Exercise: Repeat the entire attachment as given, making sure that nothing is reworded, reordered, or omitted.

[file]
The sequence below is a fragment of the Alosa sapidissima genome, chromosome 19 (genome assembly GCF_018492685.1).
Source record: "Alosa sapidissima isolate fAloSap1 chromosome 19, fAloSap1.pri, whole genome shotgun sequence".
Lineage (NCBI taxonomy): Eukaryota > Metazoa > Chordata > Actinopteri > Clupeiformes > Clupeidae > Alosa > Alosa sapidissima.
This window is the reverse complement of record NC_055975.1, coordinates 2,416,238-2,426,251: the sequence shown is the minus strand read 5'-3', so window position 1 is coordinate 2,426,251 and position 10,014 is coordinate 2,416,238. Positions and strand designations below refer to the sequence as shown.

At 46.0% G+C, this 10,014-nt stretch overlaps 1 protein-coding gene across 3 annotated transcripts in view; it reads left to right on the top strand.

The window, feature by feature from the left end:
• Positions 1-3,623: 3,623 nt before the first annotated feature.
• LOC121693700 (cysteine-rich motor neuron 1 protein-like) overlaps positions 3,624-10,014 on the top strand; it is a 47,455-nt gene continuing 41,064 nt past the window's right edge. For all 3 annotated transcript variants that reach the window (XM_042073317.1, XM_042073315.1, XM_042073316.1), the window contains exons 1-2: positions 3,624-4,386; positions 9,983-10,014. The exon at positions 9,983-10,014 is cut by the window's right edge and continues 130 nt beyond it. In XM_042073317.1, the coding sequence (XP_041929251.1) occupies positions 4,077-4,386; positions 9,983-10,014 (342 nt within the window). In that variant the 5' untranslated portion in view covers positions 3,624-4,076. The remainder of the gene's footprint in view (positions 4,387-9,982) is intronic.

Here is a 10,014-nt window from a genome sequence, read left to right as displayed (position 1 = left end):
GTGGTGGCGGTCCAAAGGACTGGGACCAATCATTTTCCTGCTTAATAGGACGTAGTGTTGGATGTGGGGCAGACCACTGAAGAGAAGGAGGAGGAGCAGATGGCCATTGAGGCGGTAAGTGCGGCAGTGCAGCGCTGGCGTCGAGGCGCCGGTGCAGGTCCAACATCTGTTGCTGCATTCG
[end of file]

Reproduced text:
The sequence below is a fragment of the Alosa sapidissima genome, chromosome 19 (genome assembly GCF_018492685.1).
Source record: "Alosa sapidissima isolate fAloSap1 chromosome 19, fAloSap1.pri, whole genome shotgun sequence".
Lineage (NCBI taxonomy): Eukaryota > Metazoa > Chordata > Actinopteri > Clupeiformes > Clupeidae > Alosa > Alosa sapidissima.
This window is the reverse complement of record NC_055975.1, coordinates 2,416,238-2,426,251: the sequence shown is the minus strand read 5'-3', so window position 1 is coordinate 2,426,251 and position 10,014 is coordinate 2,416,238. Positions and strand designations below refer to the sequence as shown.

At 46.0% G+C, this 10,014-nt stretch overlaps 1 protein-coding gene across 3 annotated transcripts in view; it reads left to right on the top strand.

The window, feature by feature from the left end:
• Positions 1-3,623: 3,623 nt before the first annotated feature.
• LOC121693700 (cysteine-rich motor neuron 1 protein-like) overlaps positions 3,624-10,014 on the top strand; it is a 47,455-nt gene continuing 41,064 nt past the window's right edge. For all 3 annotated transcript variants that reach the window (XM_042073317.1, XM_042073315.1, XM_042073316.1), the window contains exons 1-2: positions 3,624-4,386; positions 9,983-10,014. The exon at positions 9,983-10,014 is cut by the window's right edge and continues 130 nt beyond it. In XM_042073317.1, the coding sequence (XP_041929251.1) occupies positions 4,077-4,386; positions 9,983-10,014 (342 nt within the window). In that variant the 5' untranslated portion in view covers positions 3,624-4,076. The remainder of the gene's footprint in view (positions 4,387-9,982) is intronic.

Here is a 10,014-nt window from a genome sequence, read left to right as displayed (position 1 = left end):
GTGGTGGCGGTCCAAAGGACTGGGACCAATCATTTTCCTGCTTAATAGGACGTAGTGTTGGATGTGGGGCAGACCACTGAAGAGAAGGAGGAGGAGCAGATGGCCATTGAGGCGGTAAGTGCGGCAGTGCAGCGCTGGCGTCGAGGCGCCGGTGCAGGTCCAACATCTGTTGCTGCATTCG